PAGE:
Szitenberg, Amir, Beca-Carretero, Pedro ORCID:, Azcárate-García, Tomá, Yergaliyev, Timur, Alexander-Shani, Rivka and Winters, Gidon (2022) Teasing apart the host-related, nutrient-related and temperature-related effects shaping the phenology and microbiome of the tropical seagrass Halophila stipulacea. Environmental Microbiome, 17 (1). DOI

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Halophila stipulacea seagrass meadows are an ecologically important and threatened component of the ecosystem in the Gulf of Aqaba. Recent studies have demonstrated correlated geographic patterns for leaf epiphytic community composition and leaf morphology, also coinciding with different levels of water turbidity and nutrient concentrations. Based on these observations, workers have suggested an environmental microbial fingerprint, which may reflect various environmental stress factors seagrasses have experienced, and may add a holobiont level of plasticity to seagrasses, assisting their acclimation to changing environments and through range expansion. However, it is difficult to tease apart environmental effects from host-diversity dependent effects, which have covaried in field studies, although this is required in order to establish that differences in microbial community compositions among sites are driven by environmental conditions rather than by features governed by the host.

In this study we carried out a mesocosm experiment, in which we studied the effects of warming and nutrient stress on the composition of epiphytic bacterial communities and on some phenological traits. We studied H. stipulacea collected from two different meadows in the Gulf of Aqaba, representing differences in the host and the environment alike. We found that the source site from which seagrasses were collected was the major factor governing seagrass phenology, although heat increased shoot mortality and nutrient loading delayed new shoot emergence. Bacterial diversity, however, mostly depended on the environmental conditions. The most prominent pattern was the increase in Rhodobacteraceae under nutrient stress without heat stress, along with an increase in Microtrichaceae. Together, the two taxa have the potential to maintain nitrate reduction followed by an anammox process, which can together buffer the increase in nutrient concentrations across the leaf surface.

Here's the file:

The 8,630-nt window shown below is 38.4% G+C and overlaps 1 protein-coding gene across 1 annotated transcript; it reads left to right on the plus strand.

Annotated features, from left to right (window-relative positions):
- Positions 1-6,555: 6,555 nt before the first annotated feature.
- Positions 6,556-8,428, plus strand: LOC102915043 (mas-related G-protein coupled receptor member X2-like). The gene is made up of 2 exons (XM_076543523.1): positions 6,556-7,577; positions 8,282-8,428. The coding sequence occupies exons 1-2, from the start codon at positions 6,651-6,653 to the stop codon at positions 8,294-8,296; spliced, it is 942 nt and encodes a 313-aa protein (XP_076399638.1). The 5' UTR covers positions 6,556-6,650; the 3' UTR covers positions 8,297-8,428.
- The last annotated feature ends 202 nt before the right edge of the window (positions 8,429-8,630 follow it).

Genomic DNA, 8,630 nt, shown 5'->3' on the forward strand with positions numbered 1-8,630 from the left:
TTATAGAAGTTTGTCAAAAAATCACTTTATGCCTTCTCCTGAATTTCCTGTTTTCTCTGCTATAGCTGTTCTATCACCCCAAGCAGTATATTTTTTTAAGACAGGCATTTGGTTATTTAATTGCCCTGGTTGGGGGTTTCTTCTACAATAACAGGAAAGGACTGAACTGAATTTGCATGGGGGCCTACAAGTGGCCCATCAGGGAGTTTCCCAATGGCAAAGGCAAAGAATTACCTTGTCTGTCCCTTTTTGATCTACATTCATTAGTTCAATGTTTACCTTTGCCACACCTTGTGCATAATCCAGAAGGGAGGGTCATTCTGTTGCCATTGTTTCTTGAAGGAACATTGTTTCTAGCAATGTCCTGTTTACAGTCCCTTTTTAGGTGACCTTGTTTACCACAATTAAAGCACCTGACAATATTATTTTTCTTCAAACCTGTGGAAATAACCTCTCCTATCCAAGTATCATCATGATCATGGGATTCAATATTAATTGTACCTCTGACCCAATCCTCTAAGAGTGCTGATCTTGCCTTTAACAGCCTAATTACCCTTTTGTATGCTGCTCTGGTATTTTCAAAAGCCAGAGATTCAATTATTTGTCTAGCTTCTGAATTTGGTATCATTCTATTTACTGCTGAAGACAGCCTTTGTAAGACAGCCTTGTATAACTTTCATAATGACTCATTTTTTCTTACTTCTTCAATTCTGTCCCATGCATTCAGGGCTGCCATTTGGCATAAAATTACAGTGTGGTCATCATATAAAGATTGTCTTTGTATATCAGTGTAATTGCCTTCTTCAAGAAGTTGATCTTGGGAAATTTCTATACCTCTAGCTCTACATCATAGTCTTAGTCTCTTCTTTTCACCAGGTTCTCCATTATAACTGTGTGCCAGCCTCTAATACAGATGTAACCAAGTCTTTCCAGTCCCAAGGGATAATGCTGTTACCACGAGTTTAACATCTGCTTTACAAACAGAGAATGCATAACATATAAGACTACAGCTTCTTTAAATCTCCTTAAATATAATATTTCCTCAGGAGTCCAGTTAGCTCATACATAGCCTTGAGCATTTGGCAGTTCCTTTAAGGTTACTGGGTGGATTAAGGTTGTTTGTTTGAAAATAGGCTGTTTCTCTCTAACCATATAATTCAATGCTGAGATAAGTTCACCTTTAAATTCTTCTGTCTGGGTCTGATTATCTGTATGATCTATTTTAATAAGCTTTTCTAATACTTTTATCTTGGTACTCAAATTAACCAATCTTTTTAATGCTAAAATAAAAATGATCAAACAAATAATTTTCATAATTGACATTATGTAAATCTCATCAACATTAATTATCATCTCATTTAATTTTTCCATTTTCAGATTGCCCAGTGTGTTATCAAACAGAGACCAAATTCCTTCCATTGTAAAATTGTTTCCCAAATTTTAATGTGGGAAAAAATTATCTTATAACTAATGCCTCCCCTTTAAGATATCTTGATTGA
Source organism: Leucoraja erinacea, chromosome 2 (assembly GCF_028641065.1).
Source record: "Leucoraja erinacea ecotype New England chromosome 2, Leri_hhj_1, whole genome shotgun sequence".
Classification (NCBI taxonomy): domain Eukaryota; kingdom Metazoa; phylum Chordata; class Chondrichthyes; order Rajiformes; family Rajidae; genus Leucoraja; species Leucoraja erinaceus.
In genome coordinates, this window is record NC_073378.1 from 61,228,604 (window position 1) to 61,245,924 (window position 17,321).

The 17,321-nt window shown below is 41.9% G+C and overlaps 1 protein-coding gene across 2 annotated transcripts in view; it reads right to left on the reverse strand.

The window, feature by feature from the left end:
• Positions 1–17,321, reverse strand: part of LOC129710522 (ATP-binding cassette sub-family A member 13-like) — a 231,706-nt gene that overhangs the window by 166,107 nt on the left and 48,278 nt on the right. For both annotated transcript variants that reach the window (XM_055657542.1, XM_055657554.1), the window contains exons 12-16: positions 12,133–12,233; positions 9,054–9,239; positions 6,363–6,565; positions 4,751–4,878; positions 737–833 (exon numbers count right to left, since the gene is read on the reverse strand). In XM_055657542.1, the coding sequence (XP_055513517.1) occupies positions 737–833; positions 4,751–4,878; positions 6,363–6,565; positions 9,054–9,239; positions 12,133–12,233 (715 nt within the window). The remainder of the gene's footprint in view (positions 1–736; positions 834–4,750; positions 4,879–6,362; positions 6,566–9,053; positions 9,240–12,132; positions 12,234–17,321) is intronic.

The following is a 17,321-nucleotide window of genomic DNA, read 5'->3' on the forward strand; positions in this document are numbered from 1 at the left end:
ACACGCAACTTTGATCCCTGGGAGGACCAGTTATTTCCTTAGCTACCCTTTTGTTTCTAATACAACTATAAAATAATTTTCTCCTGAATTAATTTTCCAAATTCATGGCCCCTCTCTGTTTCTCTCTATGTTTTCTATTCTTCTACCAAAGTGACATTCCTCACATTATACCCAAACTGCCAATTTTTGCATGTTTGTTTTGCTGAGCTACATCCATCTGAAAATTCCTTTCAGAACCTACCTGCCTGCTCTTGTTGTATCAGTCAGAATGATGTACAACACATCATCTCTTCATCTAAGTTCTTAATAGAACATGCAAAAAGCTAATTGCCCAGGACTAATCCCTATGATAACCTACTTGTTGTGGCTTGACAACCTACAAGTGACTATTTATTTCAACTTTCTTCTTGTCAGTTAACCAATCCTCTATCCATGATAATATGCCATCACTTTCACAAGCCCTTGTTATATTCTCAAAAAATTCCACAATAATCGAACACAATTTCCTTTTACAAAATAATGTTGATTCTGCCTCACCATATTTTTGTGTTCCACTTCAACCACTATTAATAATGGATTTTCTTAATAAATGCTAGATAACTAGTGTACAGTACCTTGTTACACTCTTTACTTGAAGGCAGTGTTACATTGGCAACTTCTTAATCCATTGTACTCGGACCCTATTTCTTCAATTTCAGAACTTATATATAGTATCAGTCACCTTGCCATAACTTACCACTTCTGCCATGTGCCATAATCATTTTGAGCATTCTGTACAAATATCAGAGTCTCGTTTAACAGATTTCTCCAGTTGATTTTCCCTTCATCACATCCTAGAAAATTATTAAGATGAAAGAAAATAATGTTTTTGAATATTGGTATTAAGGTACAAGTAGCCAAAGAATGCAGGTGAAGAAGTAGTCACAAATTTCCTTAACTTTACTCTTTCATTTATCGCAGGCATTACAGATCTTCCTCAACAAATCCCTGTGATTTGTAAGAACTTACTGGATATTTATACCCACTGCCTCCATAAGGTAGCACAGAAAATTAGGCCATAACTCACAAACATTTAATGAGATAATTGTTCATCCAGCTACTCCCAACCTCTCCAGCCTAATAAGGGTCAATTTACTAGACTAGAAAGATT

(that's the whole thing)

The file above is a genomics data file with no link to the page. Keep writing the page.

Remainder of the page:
Our results thus corroborate the existence of environmental microbial fingerprints, which are independent from the host diversity, and support the notion of a holobiont level plasticity, both important to understand and monitor H. stipulacea ecology under the changing climate.

Document Type: Article
Programme Area: PA2
Research affiliation: Integrated Modelling > Spatial Ecology and Interactions
Refereed: Yes
Open Access Journal?: Yes
ISSN: 2524-6372
Date Deposited: 02 Apr 2024 13:19
Last Modified: 02 Apr 2024 13:19

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